Y'all, I'm pretty excited about this piece. It's a work in progress, but an explainable feeling tells me it's close to completion. It's gone through quite the transformation, more colors than one could imagine. Last night I was on the verge of painting a big red X across it - one of those artist moments where nothing seems to be working and clearly the piece of canvas is the root of all problems. But somehow I managed to walk away, painting unscathed, and magically this morning I have an all new appreciation for it.
Wade's aunt and uncle recently bought and restored a historical building in Nacogdoches. Brick walls, lofted ceilings with exposed piping - pretty much my dream home. Along the way they found a photo of the street, including their building, from 1927 (the one in red to the far right). When their plans to enlarge the photo didn't work, they reached out to me to recreate the photo on canvas. I'm happy to say the painting has not only been delivered, but professionally framed and hung. Seeing and reading her excitement and love for my work warms my heart. And seriously, how amazing are those brick walls? #DreamHome
I have found Instagram to be one of the greatest customer surveying tools out there. And bonus - it's free. This little abstract received more likes in a matter of a day than any other piece I've completed. What's humorous, I never paint abstract. I'm too restricting and often find it difficult to let go. I've read many abstract artists took time to get to a free way of painting, one I relate to a contemporary style of dance. The idea of painting without control is often a learned mechanism. While I prefer the much simpler abstract, I turn into a hoarder of paint, slathering every which way possible. Wade constantly tells me to leave it alone, but there's always that little spot that needs a pickin' or paint lovin'.
Last weekend I was photographed by my wonderful friend, and insanely talented artist, Melissa Glynn. I'm so very excited to see the photos and update my site soon. She photographed my first piece on wallpaper, displaying a lovely lady and her black-eyed anemones. They're one of my favorite flowers. So much so that I insisted they be included in my bridal bouquet. I've always found that indigo eye to be intriguing and mischievous.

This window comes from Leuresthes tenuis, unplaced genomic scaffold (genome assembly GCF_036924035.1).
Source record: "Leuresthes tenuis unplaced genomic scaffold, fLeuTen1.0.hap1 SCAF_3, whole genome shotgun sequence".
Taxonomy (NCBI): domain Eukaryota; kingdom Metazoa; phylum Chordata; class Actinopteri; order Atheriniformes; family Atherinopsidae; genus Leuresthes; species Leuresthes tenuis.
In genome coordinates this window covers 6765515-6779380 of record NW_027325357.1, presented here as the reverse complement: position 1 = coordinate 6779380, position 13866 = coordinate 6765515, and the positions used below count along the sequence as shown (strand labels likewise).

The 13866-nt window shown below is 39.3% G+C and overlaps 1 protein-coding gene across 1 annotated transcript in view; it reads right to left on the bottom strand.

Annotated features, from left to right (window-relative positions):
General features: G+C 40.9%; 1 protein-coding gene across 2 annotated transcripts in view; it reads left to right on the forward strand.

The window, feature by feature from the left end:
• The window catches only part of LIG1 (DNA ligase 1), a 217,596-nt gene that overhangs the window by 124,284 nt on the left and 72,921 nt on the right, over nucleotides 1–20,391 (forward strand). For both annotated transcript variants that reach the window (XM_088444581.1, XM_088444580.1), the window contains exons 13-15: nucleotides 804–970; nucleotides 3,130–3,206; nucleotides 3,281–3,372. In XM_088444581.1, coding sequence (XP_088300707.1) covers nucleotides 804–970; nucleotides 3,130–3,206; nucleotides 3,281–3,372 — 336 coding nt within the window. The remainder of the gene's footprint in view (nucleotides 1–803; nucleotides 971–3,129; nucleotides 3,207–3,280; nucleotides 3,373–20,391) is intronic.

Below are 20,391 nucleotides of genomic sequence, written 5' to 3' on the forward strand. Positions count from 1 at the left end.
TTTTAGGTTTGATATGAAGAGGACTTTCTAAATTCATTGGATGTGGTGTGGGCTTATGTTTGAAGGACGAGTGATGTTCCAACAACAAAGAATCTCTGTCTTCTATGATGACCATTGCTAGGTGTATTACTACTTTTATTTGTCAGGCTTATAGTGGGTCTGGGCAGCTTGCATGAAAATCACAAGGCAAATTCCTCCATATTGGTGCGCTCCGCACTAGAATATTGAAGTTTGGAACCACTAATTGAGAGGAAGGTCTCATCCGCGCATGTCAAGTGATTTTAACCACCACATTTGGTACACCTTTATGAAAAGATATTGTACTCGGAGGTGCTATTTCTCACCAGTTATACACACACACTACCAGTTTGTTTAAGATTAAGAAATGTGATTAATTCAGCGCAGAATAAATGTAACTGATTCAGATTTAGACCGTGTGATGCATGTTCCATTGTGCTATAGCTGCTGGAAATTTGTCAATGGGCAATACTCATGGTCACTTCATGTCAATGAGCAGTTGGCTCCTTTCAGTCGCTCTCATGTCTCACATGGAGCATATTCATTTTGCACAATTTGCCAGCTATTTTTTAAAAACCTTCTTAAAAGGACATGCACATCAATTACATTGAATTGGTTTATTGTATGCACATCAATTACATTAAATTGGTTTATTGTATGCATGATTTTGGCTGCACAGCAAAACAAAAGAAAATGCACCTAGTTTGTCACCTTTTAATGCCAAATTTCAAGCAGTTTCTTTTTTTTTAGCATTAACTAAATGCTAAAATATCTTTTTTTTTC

My grandparents have one of the most luscious yards I know, rich in flowers and plants most would kill within days. And not just your typical backyard greenery - I'm talking staghorns, trees that mystically grow without roots, and everything tropical in between. As a toddler my grandfather would carry me around, pointing to the various species. As we approached his plumeria tree the fumes must have hit my nose instantly because the "dont touch, just smell, isn't it a pretty flower?" buzzed around my head and I quickly swatted it away just as fast as I ripped the Hawaiian petals from it's life source.
And that was the day I became a botanist kleptomaniac, or in laymen's terms: I began to steal flowers.
We moved homes at age ten, a step up in the world. Mom carefully crafted her gardens, mostly busheled perennials and Pop continued to win the award for thickest, greenest grass on the block. It was also when my flower-stealing capabilities were at their strongest, as just two-doors down lived a woman, who each season took great care in planting the expensive, short-lived flowers illustrated straight out of Alice and Wonderland. Zinnias, Dandelions, Roses, oh my! I set my eyes on them faster than any Barbie doll, scooter, or LipSmacker balm. The tingles grew each time I peddled past her grove, nestled only feet from the sidewalk, protected by just a slim piece of metal edging.
To keep those tingles from turning to shakes, I began to pluck a few each month, sometimes weeks, and brought them home to my mother, face beaming with pride. Lisa would shake her head and the anticipated "Morgan Elizabeth!" would follow. It wasn't that she didn't have perfectly nice flowers herself, she did. I just knew better. I knew better than to bite the hand that fed me. And ironically enough, I took great satisfaction in helping my mother create her beds each season, watching our garden grow.